Category Archives: Energy analysis and reporting

Common weaknesses in M&T software

ONE OF MY GREAT FRUSTRATIONS when training people in the analysis and presentation of energy consumption data is that there are very few commercial software products that do the job sufficiently well to deserve recommendation. If any developers out there are interested, these are some of the things you’re typically getting wrong:

1. Passive cusum charts: energy M&T software usually includes cusum charting because it is widely recognised as a desirable feature. The majority of products, however, fail to exploit cusum’s potential as a diagnostic aid, and treat it as nothing more than a passive reporting tool. What could you do better? The key thing is to let the user interactively select segments of the cusum history for analysis. This allows them, for example, to pick periods of sustained favourable performance in order to set ‘tough but achievable’ performance targets; or to diagnose behaviour during abnormal periods. Being able to identify the timing, magnitude and nature of an adverse change in performance as part of a desktop analysis is a powerful facility that good M&T software should provide.

2. Dumb exception criteria: if your M&T software flags exceptions based on a global percentage threshold, it is underpowered in two respects. For one thing the cost of a given percentage deviation crucially depends on the size of the underlying consumption and the unit price of the commodity in question. Too many users are seeing a clutter of alerts about what are actually trivial overspends.

Secondly, different percentages are appropriate in different cases. Fixed-percentage thresholds are weak because they are arbitrary: set the limit too low, and you clutter your exception reports with alerts which are in reality just normal random variations. Set the threshold too high, and solvable problems slip unchallenged under the radar. The answer is to set a separate threshold individually for each consumption stream. It sounds like a lot of work, but it isn’t; it should be be easy to build the required statistical analysis into the software.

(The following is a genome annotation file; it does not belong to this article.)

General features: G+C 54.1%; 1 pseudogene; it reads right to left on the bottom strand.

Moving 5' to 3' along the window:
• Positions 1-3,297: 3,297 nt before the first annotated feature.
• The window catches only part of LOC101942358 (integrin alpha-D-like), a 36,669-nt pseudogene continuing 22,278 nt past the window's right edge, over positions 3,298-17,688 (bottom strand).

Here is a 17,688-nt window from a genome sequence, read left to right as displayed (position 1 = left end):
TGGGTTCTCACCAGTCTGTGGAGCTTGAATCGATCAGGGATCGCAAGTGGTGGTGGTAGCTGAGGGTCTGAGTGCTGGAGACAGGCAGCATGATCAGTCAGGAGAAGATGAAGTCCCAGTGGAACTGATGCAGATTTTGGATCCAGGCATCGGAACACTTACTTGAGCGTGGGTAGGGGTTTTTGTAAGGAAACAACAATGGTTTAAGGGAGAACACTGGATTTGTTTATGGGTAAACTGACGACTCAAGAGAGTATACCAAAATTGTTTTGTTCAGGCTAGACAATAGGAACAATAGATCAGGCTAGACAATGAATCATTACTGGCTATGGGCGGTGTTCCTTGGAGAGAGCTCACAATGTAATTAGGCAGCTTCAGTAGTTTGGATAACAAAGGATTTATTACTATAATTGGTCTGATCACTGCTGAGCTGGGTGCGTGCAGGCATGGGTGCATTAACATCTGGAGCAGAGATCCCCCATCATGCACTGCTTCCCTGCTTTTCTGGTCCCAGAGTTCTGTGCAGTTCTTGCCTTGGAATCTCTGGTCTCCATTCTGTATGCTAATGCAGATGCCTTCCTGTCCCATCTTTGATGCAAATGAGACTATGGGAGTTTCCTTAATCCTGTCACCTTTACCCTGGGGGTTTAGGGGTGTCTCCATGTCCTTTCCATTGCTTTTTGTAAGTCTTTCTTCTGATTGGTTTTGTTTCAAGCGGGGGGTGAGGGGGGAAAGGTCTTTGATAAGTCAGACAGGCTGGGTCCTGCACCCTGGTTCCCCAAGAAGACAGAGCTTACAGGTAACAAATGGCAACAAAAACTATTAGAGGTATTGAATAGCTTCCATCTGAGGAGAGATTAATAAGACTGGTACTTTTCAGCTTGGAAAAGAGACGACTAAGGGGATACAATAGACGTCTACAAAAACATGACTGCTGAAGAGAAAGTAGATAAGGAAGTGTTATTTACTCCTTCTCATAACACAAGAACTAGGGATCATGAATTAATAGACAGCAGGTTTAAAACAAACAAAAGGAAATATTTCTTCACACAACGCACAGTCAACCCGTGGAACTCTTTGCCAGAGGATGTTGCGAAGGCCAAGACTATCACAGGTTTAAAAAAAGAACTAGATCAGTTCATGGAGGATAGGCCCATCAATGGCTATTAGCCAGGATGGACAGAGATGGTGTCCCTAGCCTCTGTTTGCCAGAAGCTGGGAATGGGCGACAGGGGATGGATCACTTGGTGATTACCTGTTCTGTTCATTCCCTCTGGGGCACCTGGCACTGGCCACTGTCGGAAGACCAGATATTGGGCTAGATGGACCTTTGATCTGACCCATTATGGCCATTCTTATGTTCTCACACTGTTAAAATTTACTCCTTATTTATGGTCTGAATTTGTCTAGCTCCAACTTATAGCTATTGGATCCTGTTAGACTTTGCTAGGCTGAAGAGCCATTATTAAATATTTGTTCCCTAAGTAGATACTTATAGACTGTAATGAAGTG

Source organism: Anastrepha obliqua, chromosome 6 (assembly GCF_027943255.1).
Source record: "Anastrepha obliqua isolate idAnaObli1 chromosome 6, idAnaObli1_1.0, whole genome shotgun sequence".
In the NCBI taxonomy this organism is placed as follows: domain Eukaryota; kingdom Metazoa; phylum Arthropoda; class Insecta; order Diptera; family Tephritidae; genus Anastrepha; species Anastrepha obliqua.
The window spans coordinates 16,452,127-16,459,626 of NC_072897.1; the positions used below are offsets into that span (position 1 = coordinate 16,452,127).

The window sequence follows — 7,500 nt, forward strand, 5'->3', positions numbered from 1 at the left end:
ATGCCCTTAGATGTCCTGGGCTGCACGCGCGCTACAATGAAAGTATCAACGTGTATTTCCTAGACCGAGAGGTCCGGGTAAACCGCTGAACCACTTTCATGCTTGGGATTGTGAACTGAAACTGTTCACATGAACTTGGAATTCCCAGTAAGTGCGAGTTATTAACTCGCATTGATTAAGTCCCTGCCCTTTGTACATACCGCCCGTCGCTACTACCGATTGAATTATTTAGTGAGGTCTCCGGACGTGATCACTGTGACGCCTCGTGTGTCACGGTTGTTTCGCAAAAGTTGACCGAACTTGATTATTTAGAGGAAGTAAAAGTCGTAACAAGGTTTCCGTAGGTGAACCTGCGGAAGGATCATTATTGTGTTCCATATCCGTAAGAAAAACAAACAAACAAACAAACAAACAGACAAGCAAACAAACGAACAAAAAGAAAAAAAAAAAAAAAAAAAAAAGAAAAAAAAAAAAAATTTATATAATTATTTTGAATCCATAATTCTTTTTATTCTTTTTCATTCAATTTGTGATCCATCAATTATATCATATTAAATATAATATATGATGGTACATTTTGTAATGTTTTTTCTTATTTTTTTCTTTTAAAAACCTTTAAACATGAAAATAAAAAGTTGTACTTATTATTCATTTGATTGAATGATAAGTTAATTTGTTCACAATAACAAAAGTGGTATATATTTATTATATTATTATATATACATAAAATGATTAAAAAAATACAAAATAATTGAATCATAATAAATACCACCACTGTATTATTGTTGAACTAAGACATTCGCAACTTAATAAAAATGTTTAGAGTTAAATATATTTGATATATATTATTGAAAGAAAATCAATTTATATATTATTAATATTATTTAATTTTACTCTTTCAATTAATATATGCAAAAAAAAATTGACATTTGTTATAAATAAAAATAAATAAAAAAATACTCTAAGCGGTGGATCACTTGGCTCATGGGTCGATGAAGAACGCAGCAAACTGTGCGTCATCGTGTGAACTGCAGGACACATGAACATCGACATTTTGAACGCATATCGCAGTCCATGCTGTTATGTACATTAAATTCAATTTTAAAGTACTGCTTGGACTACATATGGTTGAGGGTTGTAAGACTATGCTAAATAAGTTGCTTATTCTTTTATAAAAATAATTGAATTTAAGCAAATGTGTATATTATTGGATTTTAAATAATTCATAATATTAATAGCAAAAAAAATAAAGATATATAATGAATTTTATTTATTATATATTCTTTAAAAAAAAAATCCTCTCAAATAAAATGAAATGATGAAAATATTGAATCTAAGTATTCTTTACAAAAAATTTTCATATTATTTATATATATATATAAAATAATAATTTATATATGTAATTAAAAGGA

3. Precedent-based targets: just comparing current consumption with past periods is a weak method. Not only is it based on the false premise that prevailing conditions will have been the same; if the users happens to suffer an incident that wastes energy, it creates a licence to do the same a year later. There are fundamentally better ways to compute comparison values, based on known relationships between consumption and relevant driving factors.

Tip: if your software does not treat degree-day figures, production statistics etc as equal to consumption data in importance, you have a fundamental problem

4. Showing you everything: sometimes the reporting philosophy seems to be “we’ve collected all this data so we’d better prove it”, and the software makes no attempt to filter or prioritise the information it handles. A few simple rules are worth following.

  1. Your first line of defence can be a weekly exception report (daily if you are super-keen);
  2. The exception report should prioritise incidents by the cost of the deviations from expected consumption;
  3. It should filter out or de-emphasise those that fall within their customary bounds of variability;
  4. Only in significant and exceptional cases should it be necessary to examine detailed records.

5. Bells and whistles: presumably in order to give salesmen something to wow prospective customers, M&T software commonly employs gratuitous animation, 3-D effects, superfluous colour and tricksy elements like speedometer dials. Ridiculously cluttered ‘dashboards’ are the order of the day.

Tip: please, please read Stephen Few’s book “Information dashboard design”

Current details of my courses and masterclasses on monitoring and targeting can be found here

Energy monitoring of multi-modal objects

Background: conventional energy monitoring